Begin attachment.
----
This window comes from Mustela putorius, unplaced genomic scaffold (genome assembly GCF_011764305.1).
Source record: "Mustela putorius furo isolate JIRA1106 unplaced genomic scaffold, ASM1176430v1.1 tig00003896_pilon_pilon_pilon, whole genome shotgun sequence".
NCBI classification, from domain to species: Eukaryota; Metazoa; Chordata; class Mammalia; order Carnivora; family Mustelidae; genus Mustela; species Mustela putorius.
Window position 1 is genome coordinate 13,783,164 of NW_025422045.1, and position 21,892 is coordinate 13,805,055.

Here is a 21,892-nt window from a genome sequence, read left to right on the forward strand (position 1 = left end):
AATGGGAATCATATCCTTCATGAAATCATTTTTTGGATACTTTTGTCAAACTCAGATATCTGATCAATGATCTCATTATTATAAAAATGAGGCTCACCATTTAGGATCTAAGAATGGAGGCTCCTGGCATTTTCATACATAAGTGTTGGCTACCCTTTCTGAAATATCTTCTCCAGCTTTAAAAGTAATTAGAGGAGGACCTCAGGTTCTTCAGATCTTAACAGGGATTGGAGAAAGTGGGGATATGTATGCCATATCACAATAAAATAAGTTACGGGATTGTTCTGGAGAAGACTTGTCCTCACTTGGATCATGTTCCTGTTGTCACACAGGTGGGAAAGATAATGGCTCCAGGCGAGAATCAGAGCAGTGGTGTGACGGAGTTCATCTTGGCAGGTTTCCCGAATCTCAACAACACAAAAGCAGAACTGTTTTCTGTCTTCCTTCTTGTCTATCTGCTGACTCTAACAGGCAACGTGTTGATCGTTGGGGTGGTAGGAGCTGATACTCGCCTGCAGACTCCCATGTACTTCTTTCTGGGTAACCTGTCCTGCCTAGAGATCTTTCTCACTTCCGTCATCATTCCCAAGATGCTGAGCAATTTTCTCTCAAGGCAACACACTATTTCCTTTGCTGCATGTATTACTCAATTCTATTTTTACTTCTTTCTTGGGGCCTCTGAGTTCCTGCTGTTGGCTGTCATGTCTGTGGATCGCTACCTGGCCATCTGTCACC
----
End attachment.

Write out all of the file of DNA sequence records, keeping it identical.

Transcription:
This window comes from Mustela putorius, unplaced genomic scaffold (genome assembly GCF_011764305.1).
Source record: "Mustela putorius furo isolate JIRA1106 unplaced genomic scaffold, ASM1176430v1.1 tig00003896_pilon_pilon_pilon, whole genome shotgun sequence".
NCBI classification, from domain to species: Eukaryota; Metazoa; Chordata; class Mammalia; order Carnivora; family Mustelidae; genus Mustela; species Mustela putorius.
Window position 1 is genome coordinate 13,783,164 of NW_025422045.1, and position 21,892 is coordinate 13,805,055.

Here is a 21,892-nt window from a genome sequence, read left to right on the forward strand (position 1 = left end):
AATGGGAATCATATCCTTCATGAAATCATTTTTTGGATACTTTTGTCAAACTCAGATATCTGATCAATGATCTCATTATTATAAAAATGAGGCTCACCATTTAGGATCTAAGAATGGAGGCTCCTGGCATTTTCATACATAAGTGTTGGCTACCCTTTCTGAAATATCTTCTCCAGCTTTAAAAGTAATTAGAGGAGGACCTCAGGTTCTTCAGATCTTAACAGGGATTGGAGAAAGTGGGGATATGTATGCCATATCACAATAAAATAAGTTACGGGATTGTTCTGGAGAAGACTTGTCCTCACTTGGATCATGTTCCTGTTGTCACACAGGTGGGAAAGATAATGGCTCCAGGCGAGAATCAGAGCAGTGGTGTGACGGAGTTCATCTTGGCAGGTTTCCCGAATCTCAACAACACAAAAGCAGAACTGTTTTCTGTCTTCCTTCTTGTCTATCTGCTGACTCTAACAGGCAACGTGTTGATCGTTGGGGTGGTAGGAGCTGATACTCGCCTGCAGACTCCCATGTACTTCTTTCTGGGTAACCTGTCCTGCCTAGAGATCTTTCTCACTTCCGTCATCATTCCCAAGATGCTGAGCAATTTTCTCTCAAGGCAACACACTATTTCCTTTGCTGCATGTATTACTCAATTCTATTTTTACTTCTTTCTTGGGGCCTCTGAGTTCCTGCTGTTGGCTGTCATGTCTGTGGATCGCTACCTGGCCATCTGTCACC